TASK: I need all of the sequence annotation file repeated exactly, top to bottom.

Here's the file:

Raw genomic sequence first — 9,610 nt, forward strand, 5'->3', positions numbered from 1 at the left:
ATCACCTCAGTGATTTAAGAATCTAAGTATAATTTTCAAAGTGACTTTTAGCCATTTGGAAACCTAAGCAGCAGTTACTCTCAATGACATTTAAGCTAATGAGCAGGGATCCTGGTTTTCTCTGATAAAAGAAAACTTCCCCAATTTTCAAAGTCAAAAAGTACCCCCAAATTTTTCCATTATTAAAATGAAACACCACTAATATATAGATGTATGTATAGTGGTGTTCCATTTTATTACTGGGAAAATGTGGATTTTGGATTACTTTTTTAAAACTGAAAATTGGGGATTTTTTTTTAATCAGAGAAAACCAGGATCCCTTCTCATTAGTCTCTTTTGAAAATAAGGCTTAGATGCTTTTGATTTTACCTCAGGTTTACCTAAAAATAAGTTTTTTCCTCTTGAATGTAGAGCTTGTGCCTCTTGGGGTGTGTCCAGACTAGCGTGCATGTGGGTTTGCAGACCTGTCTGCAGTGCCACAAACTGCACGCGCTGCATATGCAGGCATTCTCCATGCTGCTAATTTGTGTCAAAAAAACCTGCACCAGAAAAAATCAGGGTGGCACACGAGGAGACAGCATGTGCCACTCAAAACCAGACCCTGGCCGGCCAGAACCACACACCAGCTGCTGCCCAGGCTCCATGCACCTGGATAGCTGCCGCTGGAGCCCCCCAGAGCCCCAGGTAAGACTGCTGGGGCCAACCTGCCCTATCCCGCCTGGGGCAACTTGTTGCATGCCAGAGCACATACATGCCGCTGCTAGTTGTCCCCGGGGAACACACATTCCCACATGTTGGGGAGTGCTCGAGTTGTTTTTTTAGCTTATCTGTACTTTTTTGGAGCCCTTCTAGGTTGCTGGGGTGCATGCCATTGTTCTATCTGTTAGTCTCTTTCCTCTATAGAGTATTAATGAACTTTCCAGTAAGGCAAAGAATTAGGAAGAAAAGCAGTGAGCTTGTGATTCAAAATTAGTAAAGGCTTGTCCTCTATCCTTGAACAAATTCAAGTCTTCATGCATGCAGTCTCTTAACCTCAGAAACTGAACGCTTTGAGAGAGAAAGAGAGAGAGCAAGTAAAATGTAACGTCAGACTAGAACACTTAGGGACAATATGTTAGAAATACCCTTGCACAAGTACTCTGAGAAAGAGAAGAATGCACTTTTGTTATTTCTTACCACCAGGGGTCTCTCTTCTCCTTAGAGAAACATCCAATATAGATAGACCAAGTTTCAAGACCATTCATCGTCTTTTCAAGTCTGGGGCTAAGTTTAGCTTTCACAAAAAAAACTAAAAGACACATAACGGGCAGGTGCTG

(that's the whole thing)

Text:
Raw genomic sequence first — 9,610 nt, forward strand, 5'->3', positions numbered from 1 at the left:
ATCACCTCAGTGATTTAAGAATCTAAGTATAATTTTCAAAGTGACTTTTAGCCATTTGGAAACCTAAGCAGCAGTTACTCTCAATGACATTTAAGCTAATGAGCAGGGATCCTGGTTTTCTCTGATAAAAGAAAACTTCCCCAATTTTCAAAGTCAAAAAGTACCCCCAAATTTTTCCATTATTAAAATGAAACACCACTAATATATAGATGTATGTATAGTGGTGTTCCATTTTATTACTGGGAAAATGTGGATTTTGGATTACTTTTTTAAAACTGAAAATTGGGGATTTTTTTTTAATCAGAGAAAACCAGGATCCCTTCTCATTAGTCTCTTTTGAAAATAAGGCTTAGATGCTTTTGATTTTACCTCAGGTTTACCTAAAAATAAGTTTTTTCCTCTTGAATGTAGAGCTTGTGCCTCTTGGGGTGTGTCCAGACTAGCGTGCATGTGGGTTTGCAGACCTGTCTGCAGTGCCACAAACTGCACGCGCTGCATATGCAGGCATTCTCCATGCTGCTAATTTGTGTCAAAAAAACCTGCACCAGAAAAAATCAGGGTGGCACACGAGGAGACAGCATGTGCCACTCAAAACCAGACCCTGGCCGGCCAGAACCACACACCAGCTGCTGCCCAGGCTCCATGCACCTGGATAGCTGCCGCTGGAGCCCCCCAGAGCCCCAGGTAAGACTGCTGGGGCCAACCTGCCCTATCCCGCCTGGGGCAACTTGTTGCATGCCAGAGCACATACATGCCGCTGCTAGTTGTCCCCGGGGAACACACATTCCCACATGTTGGGGAGTGCTCGAGTTGTTTTTTTAGCTTATCTGTACTTTTTTGGAGCCCTTCTAGGTTGCTGGGGTGCATGCCATTGTTCTATCTGTTAGTCTCTTTCCTCTATAGAGTATTAATGAACTTTCCAGTAAGGCAAAGAATTAGGAAGAAAAGCAGTGAGCTTGTGATTCAAAATTAGTAAAGGCTTGTCCTCTATCCTTGAACAAATTCAAGTCTTCATGCATGCAGTCTCTTAACCTCAGAAACTGAACGCTTTGAGAGAGAAAGAGAGAGAGCAAGTAAAATGTAACGTCAGACTAGAACACTTAGGGACAATATGTTAGAAATACCCTTGCACAAGTACTCTGAGAAAGAGAAGAATGCACTTTTGTTATTTCTTACCACCAGGGGTCTCTCTTCTCCTTAGAGAAACATCCAATATAGATAGACCAAGTTTCAAGACCATTCATCGTCTTTTCAAGTCTGGGGCTAAGTTTAGCTTTCACAAAAAAAACTAAAAGACACATAACGGGCAGGTGCTG